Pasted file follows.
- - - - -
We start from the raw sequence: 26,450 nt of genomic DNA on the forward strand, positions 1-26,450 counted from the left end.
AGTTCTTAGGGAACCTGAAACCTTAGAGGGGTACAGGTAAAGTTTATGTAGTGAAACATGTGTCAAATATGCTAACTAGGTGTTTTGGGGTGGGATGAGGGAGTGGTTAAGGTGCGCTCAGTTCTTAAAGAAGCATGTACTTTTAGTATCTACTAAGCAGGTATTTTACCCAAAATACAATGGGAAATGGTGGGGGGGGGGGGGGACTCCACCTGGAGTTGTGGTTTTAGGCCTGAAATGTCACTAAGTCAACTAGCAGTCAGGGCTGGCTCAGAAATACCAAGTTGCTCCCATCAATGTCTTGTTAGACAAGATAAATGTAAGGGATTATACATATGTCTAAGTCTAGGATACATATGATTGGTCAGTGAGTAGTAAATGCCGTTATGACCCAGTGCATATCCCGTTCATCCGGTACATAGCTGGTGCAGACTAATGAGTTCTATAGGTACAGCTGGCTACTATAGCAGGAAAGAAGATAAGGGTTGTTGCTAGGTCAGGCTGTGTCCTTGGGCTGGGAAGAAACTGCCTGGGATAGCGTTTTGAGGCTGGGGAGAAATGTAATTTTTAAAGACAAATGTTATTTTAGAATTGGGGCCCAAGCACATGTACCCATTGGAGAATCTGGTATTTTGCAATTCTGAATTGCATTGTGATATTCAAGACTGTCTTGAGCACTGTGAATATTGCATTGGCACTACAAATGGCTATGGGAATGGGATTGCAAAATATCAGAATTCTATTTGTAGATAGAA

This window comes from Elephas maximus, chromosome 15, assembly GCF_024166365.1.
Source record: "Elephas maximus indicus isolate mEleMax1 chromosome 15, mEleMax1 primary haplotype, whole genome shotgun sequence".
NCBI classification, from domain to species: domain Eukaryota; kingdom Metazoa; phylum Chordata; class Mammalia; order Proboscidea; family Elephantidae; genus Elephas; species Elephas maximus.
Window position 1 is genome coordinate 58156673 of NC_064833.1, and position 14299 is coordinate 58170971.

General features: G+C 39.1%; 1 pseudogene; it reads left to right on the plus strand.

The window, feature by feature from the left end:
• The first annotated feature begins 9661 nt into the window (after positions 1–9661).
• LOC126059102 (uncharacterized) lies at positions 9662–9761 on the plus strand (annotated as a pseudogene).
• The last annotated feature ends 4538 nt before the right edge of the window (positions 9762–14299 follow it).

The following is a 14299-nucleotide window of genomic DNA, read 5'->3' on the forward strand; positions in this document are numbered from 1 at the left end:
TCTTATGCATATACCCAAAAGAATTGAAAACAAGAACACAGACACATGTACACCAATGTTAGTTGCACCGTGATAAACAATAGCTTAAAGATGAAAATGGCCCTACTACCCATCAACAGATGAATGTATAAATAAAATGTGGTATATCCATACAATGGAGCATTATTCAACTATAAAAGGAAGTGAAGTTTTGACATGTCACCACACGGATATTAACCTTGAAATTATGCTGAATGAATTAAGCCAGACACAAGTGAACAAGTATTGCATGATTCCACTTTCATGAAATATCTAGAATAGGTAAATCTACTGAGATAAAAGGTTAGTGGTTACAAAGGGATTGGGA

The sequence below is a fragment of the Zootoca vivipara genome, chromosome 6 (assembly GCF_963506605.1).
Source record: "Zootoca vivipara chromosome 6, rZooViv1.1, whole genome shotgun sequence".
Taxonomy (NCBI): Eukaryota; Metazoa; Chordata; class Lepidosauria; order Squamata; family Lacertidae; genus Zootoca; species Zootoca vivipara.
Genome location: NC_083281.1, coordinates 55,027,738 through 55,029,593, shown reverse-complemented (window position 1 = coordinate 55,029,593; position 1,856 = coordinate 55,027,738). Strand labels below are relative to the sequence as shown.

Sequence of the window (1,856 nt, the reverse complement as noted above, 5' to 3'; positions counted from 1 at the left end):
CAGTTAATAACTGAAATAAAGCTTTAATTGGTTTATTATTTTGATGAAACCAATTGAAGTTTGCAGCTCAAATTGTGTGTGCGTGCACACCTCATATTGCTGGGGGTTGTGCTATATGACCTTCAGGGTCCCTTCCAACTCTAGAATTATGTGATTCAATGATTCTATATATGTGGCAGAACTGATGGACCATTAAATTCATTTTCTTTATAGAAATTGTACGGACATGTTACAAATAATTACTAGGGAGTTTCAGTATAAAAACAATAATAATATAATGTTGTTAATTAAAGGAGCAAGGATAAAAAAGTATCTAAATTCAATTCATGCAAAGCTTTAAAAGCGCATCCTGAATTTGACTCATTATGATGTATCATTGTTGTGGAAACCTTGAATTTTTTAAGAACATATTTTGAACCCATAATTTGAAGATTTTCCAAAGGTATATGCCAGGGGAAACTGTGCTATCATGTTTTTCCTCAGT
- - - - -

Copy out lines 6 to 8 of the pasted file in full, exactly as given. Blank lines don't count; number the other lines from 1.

Window position 1 is genome coordinate 58156673 of NC_064833.1, and position 14299 is coordinate 58170971.

General features: G+C 39.1%; 1 pseudogene; it reads left to right on the plus strand.

The window, feature by feature from the left end: